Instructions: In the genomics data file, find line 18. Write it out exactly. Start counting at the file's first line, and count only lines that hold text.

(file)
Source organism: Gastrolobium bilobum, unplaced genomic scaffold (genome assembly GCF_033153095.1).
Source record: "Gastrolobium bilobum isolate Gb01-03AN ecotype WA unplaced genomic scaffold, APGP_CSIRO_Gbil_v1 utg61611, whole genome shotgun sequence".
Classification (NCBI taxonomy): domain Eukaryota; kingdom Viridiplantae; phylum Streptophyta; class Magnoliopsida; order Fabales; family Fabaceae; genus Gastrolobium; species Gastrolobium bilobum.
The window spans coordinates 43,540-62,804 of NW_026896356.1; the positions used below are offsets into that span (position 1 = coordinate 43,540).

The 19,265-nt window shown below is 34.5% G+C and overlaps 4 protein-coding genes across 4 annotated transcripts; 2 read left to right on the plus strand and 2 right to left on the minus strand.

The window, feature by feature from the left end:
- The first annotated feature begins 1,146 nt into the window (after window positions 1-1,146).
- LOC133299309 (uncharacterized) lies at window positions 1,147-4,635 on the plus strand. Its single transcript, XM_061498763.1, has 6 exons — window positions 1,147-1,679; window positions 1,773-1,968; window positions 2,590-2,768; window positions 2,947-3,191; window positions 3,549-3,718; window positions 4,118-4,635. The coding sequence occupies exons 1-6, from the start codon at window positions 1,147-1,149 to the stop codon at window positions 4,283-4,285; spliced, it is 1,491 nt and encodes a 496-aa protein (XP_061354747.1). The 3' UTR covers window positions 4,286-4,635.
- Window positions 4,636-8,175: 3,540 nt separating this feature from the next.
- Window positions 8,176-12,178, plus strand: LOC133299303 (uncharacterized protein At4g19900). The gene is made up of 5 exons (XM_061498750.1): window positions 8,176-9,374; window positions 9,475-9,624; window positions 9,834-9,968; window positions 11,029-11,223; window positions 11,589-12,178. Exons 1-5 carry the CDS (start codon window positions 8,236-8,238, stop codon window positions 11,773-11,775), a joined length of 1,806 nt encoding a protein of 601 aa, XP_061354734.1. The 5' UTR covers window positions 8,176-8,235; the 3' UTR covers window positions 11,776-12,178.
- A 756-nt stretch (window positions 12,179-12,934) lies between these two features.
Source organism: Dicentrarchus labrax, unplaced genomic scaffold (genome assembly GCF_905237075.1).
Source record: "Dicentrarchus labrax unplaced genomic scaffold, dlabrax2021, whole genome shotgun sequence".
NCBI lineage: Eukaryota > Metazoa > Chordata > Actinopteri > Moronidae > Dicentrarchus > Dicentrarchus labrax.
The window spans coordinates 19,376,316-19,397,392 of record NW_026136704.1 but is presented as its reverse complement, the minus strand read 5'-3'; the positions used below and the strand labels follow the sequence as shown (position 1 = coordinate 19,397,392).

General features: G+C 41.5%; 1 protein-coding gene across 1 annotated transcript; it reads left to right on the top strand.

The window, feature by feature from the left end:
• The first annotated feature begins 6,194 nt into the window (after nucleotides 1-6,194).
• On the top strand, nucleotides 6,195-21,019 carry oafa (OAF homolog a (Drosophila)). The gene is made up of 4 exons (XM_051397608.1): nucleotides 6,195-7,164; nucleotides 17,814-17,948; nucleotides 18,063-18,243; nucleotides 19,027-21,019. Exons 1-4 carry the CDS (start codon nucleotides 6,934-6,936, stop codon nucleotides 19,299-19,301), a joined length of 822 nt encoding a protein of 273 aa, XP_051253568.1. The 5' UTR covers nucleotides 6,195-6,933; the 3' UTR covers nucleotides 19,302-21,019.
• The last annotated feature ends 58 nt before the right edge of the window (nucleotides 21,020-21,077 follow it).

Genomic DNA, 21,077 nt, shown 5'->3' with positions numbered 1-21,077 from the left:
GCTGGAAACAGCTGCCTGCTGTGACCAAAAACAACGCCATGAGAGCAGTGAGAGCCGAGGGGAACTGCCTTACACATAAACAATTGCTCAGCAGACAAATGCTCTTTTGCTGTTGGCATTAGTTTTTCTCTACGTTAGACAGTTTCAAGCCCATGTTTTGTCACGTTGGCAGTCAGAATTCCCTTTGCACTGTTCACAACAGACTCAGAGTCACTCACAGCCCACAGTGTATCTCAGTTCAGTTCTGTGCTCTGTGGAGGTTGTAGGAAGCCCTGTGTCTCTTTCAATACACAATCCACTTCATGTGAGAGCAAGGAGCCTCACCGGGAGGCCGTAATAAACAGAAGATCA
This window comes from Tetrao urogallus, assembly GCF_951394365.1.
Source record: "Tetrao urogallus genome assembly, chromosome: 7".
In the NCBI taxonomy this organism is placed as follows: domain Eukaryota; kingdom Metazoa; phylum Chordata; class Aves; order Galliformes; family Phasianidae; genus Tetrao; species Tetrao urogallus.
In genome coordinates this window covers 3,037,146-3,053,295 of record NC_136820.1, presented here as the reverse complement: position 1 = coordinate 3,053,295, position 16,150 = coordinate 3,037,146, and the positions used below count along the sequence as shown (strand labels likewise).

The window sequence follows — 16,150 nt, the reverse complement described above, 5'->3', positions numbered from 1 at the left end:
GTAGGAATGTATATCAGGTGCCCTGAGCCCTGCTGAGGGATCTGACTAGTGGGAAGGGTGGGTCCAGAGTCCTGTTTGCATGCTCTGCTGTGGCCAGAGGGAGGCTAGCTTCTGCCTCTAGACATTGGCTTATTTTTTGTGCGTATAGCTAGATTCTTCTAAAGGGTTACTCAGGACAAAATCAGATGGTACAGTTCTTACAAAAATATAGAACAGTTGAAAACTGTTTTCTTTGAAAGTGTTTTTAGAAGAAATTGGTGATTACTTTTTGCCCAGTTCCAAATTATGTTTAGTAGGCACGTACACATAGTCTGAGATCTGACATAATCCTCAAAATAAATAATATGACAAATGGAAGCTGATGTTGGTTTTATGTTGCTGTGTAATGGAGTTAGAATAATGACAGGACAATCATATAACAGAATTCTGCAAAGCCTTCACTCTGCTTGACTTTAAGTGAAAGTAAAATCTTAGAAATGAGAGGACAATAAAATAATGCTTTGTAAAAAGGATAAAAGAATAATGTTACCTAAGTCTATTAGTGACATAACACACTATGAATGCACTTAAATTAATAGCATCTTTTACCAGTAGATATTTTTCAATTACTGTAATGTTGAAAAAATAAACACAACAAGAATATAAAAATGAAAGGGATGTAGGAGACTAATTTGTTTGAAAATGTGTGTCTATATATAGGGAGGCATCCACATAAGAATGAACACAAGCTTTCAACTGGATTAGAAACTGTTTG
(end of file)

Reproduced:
• The first annotated feature begins 6,194 nt into the window (after nucleotides 1-6,194).